APPENDICES TO THE MINUTES OF EVIDENCE
Memorandum by the Annuity Bureau Ltd
"To examine the regulatory environment and
the management of risk in the life assurance sector following
the Equitable Life affair"
(This memorandum has been prepared by David
Marlow of The Annuity Bureau for the Treasury Committee investigation.)
1. THE ANNUITY
1.1 The Annuity Bureau, together with its
associated company, The Income Drawdown Advisory Bureau, is a
specialist Independent Financial Adviser company focused on the
provision of retirement advice.
1.2 The Annuity Bureau concentrates on annuity
business, providing services to those with Open Market Options
and those wanting to provide income from non-pension funds. The
Income Drawdown Advisory Bureau concentrates on Phased Retirement
and Income Drawdown pension arrangements.
1.3 The Annuity Bureau was established in
1990 and both companies are directly regulated by the Personal
1.4 The specialism of our companies means
we understand the issues surrounding the Guaranteed Annuity Rate
contracts offered by Equitable Life. We are a small firm of approximately
30 staff, but we have a broad spread of industry experience and
2.1 Some pension contracts provided the
right to a guaranteed annuity rate (GAR), ie a guaranteed rate
at which the capital value of a pension contract could be converted
into income, via an annuity.
2.2 The guarantees on these contracts extend
many years into the future.
2.3 The cost of providing these guarantees
varies, depending on three key variables:
(a) Investment performance. The capital value
to be applied to the GAR depends on the investment performance
during the term to retirement age. (Some contracts applied the
GAR to a known value, thereby removing this variable);
(b) the "normal" annuity rates
applying at the maturity date of each contract. At times when
the normal rates available from the provider are as high as or
higher than the GAR, the GAR costs nothing. But, in times when
rates available are lower than the GAR, the cost is relative to
the difference of the two. In practice, through the use of open
market options, the guarantees may not cost anything providing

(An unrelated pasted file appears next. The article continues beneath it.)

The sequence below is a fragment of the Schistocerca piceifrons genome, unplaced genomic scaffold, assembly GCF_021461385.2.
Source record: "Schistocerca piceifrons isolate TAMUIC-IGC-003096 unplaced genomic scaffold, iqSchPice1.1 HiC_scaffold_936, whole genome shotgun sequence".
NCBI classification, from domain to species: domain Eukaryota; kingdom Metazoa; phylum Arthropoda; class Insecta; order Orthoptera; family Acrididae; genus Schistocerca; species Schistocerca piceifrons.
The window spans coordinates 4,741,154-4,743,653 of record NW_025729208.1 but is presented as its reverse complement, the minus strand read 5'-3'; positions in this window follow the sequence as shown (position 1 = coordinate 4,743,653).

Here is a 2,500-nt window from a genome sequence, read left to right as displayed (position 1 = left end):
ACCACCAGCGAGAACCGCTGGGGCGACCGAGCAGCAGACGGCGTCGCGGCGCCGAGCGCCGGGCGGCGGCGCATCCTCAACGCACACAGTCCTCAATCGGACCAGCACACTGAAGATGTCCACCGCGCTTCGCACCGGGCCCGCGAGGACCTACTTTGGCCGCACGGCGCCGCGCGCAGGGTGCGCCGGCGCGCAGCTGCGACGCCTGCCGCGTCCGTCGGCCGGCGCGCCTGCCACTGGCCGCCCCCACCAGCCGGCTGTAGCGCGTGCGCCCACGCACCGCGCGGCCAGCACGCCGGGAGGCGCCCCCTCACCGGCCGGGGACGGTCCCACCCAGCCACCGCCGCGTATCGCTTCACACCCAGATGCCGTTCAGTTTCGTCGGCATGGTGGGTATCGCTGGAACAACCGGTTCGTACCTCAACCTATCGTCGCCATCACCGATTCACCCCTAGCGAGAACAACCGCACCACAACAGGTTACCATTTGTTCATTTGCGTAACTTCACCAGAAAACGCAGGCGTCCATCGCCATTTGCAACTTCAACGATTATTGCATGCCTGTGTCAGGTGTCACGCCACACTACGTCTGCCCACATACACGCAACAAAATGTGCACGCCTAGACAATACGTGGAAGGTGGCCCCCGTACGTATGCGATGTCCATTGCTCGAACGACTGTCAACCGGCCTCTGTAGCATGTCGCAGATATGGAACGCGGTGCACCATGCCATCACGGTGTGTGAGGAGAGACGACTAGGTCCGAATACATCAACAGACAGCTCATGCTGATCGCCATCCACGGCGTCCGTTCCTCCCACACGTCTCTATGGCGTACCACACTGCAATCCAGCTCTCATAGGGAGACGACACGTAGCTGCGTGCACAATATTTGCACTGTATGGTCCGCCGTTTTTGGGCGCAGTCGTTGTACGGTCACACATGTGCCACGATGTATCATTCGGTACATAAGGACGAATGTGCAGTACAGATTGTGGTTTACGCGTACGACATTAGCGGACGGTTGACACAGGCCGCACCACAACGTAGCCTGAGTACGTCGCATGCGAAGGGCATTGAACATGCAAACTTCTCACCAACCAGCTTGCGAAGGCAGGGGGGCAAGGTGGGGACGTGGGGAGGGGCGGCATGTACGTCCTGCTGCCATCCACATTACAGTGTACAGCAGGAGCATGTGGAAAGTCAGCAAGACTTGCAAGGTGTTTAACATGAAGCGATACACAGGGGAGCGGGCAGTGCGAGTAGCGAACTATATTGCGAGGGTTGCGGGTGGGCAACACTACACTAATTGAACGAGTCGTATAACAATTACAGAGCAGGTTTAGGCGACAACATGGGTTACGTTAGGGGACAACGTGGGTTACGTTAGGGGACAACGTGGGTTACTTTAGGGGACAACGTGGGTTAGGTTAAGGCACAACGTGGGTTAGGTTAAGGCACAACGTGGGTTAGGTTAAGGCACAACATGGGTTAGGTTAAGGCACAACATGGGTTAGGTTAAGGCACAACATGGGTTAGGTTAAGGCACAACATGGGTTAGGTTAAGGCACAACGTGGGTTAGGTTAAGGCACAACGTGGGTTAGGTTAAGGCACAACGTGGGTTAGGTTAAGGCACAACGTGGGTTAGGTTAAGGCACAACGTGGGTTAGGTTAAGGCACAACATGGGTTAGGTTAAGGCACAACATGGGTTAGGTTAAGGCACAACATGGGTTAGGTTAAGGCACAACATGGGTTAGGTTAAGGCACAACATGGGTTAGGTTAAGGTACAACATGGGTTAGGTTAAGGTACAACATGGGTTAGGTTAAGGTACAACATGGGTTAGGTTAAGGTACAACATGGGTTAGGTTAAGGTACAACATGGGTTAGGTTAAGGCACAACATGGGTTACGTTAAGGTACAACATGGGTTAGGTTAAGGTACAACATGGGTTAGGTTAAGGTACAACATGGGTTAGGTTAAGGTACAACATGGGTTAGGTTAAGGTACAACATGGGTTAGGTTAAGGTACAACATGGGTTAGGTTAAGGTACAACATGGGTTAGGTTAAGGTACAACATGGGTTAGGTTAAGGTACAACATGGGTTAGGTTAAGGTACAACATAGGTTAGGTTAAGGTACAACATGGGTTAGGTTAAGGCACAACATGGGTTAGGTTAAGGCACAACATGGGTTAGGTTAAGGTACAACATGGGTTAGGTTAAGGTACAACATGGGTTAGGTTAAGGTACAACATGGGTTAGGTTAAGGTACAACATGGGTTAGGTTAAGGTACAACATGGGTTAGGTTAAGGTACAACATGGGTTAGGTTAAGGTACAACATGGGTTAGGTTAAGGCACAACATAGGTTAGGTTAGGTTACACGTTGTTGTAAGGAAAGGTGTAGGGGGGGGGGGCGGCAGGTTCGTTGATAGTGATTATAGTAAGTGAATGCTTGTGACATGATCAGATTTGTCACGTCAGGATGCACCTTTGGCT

a higher rate is available on the open market;
Annex 1 highlights this point. Based on estimated
figures, it shows that the GARs provided by Equitable Life started
to become valuable to annuitants (ie started to cost Equitable
Life something) during 1993. Clearly, if the OMO amount of income
falls further in future, so does the cost of providing GARs; and
(c) the number of people exercising their
right to a GAR. High take-up is likely when the rate is attractive,
but, as the GAR only applies to annuities bought on a particular
basis, it is not suitable for all retirees. However, even in these
instances, it is usually beneficial for the retiree to exercise
their GAR on at least part of their pension fund.
2.4 So, providers of such contracts carry
a risk, the exact extent of which is unknown.
2.5 This risk is usually managed by setting
reserves aside to meet the potential costs and or reassuring part
of the expected liabilities.
2.6 This risk is similar to that inherent
in Final Salary pension schemes, whereby the employer is taking
the risk. Here, instead of investment performance being a variable
factor on the future value of the liabilities, it is the projected
growth in salaries. (Good investment performance in this instance
benefiting the employer through potentially lower contributions
to the scheme.) This similarity is mentioned as the ongoing debate
around the Minimum Funding Requirements for such schemes could
provide some further insights to the issues associated with Equitable
Pensions with GARs were sold in large volume.
The company chose to distribute high levels
of with profit fund returns, thus leading to a low free asset
ratio, ie insufficient reserves were set aside to meet the liabilities
arising from GAR policies.
3.1 Whether such factors could affect other
Yes, as the same factors affect other companies
who sold GAR pensions. But, the scale of the problem is unlikely
to be repeated as other companies have generally been more conservative
in the distribution of with profit fund returns, ie they have
3.2 Consequences for investor confidence
Bad. The Equitable life's closure to new business,
their withholding of bonuses to some members, the increased Financial
Adjustment of 10 per cent to those transferring and the company's
perceived or actual arrogance (demonstrated by their continuing
to actively promote themselves after the High Court ruling) have
all contributed to lower investor confidence.
Many will no doubt feel that similar mismanagement
could apply to other companies, regardless of the facts of this.
3.3 Role of the regulators
Regulatory monitoring should ensure that companies
have adequate risk management controls (in particular, prudent
Regulatory monitoring should ensure that companies
cannot trade when their own stability is in doubt.
Clearly, both these safeguards have not happened
in relation to the Equitable Life.
Whilst we do not believe there is a simple solution
to ensure that this damaging affair cannot re-occur, we mention
below aspects of concern for consideration. Overriding any concerns
listed is the need to protect consumers and to ensure that the
necessary incentives for people to save for their own retirement
are not damaged further.
3.4.1 The current wide discretionary powers
of Appointed Actuaries.
3.4.2 Lack of true transparency in contract
3.4.3 The inequality of corporate governance
requirements between mutual and proprietary companies.
3.4.4 The lack of accounting monitoring
(which allowed the company to promote financial strength, based
on flawed assumptions. Namely, that it would win the court case).
2 February 2001